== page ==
In a disconcerting New York magazine article, Lisa Miller asks whether it’s possible to be both ethical and a parent—and comes to the disturbing conclusion that it very well may not be.
She begins by asking readers to imagine a scenario in which they just discovered their 4th grader has lice—the night before the state language arts test that will determine where she goes to middle school. Miller writes:
So here is what you do. You pretend that you didn’t see what you saw, that the lice don’t exist. You fill your child’s mind with calm, positive, and confident test-taking thoughts as you put her to bed early. That you are potentially contaminating 26 other children in her class—costing their families untold hours of anguish and lost work, and thousands of dollars in dry cleaning—by sending your lice-ridden kid to school creates a gnawing sensation in your gut, but this is not a sufficient deterrent. The lice can wait, and the test cannot; in a contest between your kid’s near-term success and her classmates’ longer-term (and let’s face it, uncertain) pain, your kid wins. Besides, you tell yourself, layering rationale upon rationale, one of them gave it to her.
(Jaw-dropping, I know.)
Miller posits that the act of parenting blurs moral boundaries, causing people to do things they might have deemed unethical if their child wasn’t involved. Interestingly, her examples keep coming back to school:
Why else would an otherwise conscientious couple decide to hold their perfectly normal kid back a year, except that she’ll be that much older than the other kids in the class and thus that much better at sitting still during tests? ... Why else do parents do their children’s homework night after night, except that they fear that without the “help,” the kids would fail or falter or fall behind? Parents instruct their children to “get what they get and don’t get upset"—and then they beg and bribe the adults in their children’s lives, haranguing teachers for better grades and theater directors for bigger parts ...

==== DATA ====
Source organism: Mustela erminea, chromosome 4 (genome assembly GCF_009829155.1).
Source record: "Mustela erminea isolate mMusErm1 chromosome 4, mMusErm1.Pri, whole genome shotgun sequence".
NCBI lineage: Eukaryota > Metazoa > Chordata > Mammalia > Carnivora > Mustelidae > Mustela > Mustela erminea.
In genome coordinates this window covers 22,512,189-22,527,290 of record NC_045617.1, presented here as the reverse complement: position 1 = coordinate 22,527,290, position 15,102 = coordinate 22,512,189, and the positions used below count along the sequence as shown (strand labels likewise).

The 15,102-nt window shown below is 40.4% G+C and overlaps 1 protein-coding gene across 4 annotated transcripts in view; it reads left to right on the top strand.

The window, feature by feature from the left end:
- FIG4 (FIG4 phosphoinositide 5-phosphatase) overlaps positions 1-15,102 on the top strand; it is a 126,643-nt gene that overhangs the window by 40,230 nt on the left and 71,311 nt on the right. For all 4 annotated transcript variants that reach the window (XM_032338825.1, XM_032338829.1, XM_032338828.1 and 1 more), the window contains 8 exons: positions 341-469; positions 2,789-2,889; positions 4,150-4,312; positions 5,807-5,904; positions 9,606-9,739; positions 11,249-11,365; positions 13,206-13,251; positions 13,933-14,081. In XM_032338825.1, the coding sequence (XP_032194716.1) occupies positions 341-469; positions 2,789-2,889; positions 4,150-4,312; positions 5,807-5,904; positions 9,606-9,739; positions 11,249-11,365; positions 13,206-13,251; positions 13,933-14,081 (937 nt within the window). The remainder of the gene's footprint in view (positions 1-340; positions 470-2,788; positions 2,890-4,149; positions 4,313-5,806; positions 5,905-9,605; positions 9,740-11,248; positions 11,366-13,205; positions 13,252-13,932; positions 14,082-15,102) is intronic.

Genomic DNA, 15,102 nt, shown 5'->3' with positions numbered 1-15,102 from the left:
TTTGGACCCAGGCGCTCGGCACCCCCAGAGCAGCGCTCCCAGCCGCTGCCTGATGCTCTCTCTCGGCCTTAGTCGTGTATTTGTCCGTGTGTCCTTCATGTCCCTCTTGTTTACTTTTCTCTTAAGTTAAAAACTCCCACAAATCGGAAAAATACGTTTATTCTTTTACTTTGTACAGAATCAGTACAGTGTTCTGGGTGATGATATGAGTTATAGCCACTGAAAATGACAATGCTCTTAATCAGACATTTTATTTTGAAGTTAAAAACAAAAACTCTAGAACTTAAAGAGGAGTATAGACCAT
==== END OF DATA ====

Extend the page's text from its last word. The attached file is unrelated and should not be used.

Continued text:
It’s hard not to notice that in many of her proposed scenarios, teachers are put in the position of having to decide whether and how to uphold moral authority. The teacher will be the one to send the lice-ridden child home or return the homework done by a parent or refuse to raise a student’s grade. The teacher—who may very well be a parent him or herself—must repeatedly take a stand (or not) for the greater good.
It’s a role that probably seems familiar to teachers—they spend their days with kids weighing the group vs. the individual, deciding what to tamp down on and what to let slide. Many even directly teach students about morality and empathy through social-emotional learning and character-building lessons.
Is it all the more aggravating then when a parent forces you into this role? Or does it just simply come with the territory? Is there any satisfaction in being seen as a constant moral arbiter?
Fortunately, I believe the author is blowing the whole “parents are jerks” thing way out of proportion (even given the school-acceptance pressures among her New York City readership). As always, feel free to tell me if I’m wrong.
A version of this news article first appeared in the Teaching Now blog.